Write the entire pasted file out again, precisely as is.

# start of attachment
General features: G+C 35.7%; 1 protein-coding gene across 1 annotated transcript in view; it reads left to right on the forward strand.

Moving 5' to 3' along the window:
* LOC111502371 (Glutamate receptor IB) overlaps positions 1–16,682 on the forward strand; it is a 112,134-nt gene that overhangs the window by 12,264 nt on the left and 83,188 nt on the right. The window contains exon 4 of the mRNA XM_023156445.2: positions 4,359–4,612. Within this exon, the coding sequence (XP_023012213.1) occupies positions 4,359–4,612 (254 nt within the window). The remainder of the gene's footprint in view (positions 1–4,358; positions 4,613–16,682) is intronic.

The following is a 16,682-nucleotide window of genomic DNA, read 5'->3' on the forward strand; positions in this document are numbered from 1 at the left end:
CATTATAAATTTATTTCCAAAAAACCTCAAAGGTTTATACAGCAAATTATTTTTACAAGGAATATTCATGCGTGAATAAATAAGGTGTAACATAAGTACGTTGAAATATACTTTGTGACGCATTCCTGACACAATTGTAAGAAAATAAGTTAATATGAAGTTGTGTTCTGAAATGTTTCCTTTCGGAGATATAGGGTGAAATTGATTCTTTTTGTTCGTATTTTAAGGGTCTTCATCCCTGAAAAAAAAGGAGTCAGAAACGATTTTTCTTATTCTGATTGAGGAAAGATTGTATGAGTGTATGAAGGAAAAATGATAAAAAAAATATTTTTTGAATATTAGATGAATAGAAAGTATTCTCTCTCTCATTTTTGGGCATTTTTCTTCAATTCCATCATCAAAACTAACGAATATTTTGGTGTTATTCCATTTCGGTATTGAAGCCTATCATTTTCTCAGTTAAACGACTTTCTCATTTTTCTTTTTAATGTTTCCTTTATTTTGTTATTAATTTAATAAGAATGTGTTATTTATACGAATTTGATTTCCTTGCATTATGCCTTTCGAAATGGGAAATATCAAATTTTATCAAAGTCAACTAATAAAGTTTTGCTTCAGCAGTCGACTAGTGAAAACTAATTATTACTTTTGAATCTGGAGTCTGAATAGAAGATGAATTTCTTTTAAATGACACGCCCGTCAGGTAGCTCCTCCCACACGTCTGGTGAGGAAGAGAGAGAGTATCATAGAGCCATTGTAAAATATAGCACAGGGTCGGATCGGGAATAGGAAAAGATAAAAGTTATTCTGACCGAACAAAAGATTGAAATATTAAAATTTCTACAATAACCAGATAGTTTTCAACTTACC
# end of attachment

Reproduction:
General features: G+C 35.7%; 1 protein-coding gene across 1 annotated transcript in view; it reads left to right on the forward strand.

Moving 5' to 3' along the window:
* LOC111502371 (Glutamate receptor IB) overlaps positions 1–16,682 on the forward strand; it is a 112,134-nt gene that overhangs the window by 12,264 nt on the left and 83,188 nt on the right. The window contains exon 4 of the mRNA XM_023156445.2: positions 4,359–4,612. Within this exon, the coding sequence (XP_023012213.1) occupies positions 4,359–4,612 (254 nt within the window). The remainder of the gene's footprint in view (positions 1–4,358; positions 4,613–16,682) is intronic.

The following is a 16,682-nucleotide window of genomic DNA, read 5'->3' on the forward strand; positions in this document are numbered from 1 at the left end:
CATTATAAATTTATTTCCAAAAAACCTCAAAGGTTTATACAGCAAATTATTTTTACAAGGAATATTCATGCGTGAATAAATAAGGTGTAACATAAGTACGTTGAAATATACTTTGTGACGCATTCCTGACACAATTGTAAGAAAATAAGTTAATATGAAGTTGTGTTCTGAAATGTTTCCTTTCGGAGATATAGGGTGAAATTGATTCTTTTTGTTCGTATTTTAAGGGTCTTCATCCCTGAAAAAAAAGGAGTCAGAAACGATTTTTCTTATTCTGATTGAGGAAAGATTGTATGAGTGTATGAAGGAAAAATGATAAAAAAAATATTTTTTGAATATTAGATGAATAGAAAGTATTCTCTCTCTCATTTTTGGGCATTTTTCTTCAATTCCATCATCAAAACTAACGAATATTTTGGTGTTATTCCATTTCGGTATTGAAGCCTATCATTTTCTCAGTTAAACGACTTTCTCATTTTTCTTTTTAATGTTTCCTTTATTTTGTTATTAATTTAATAAGAATGTGTTATTTATACGAATTTGATTTCCTTGCATTATGCCTTTCGAAATGGGAAATATCAAATTTTATCAAAGTCAACTAATAAAGTTTTGCTTCAGCAGTCGACTAGTGAAAACTAATTATTACTTTTGAATCTGGAGTCTGAATAGAAGATGAATTTCTTTTAAATGACACGCCCGTCAGGTAGCTCCTCCCACACGTCTGGTGAGGAAGAGAGAGAGTATCATAGAGCCATTGTAAAATATAGCACAGGGTCGGATCGGGAATAGGAAAAGATAAAAGTTATTCTGACCGAACAAAAGATTGAAATATTAAAATTTCTACAATAACCAGATAGTTTTCAACTTACC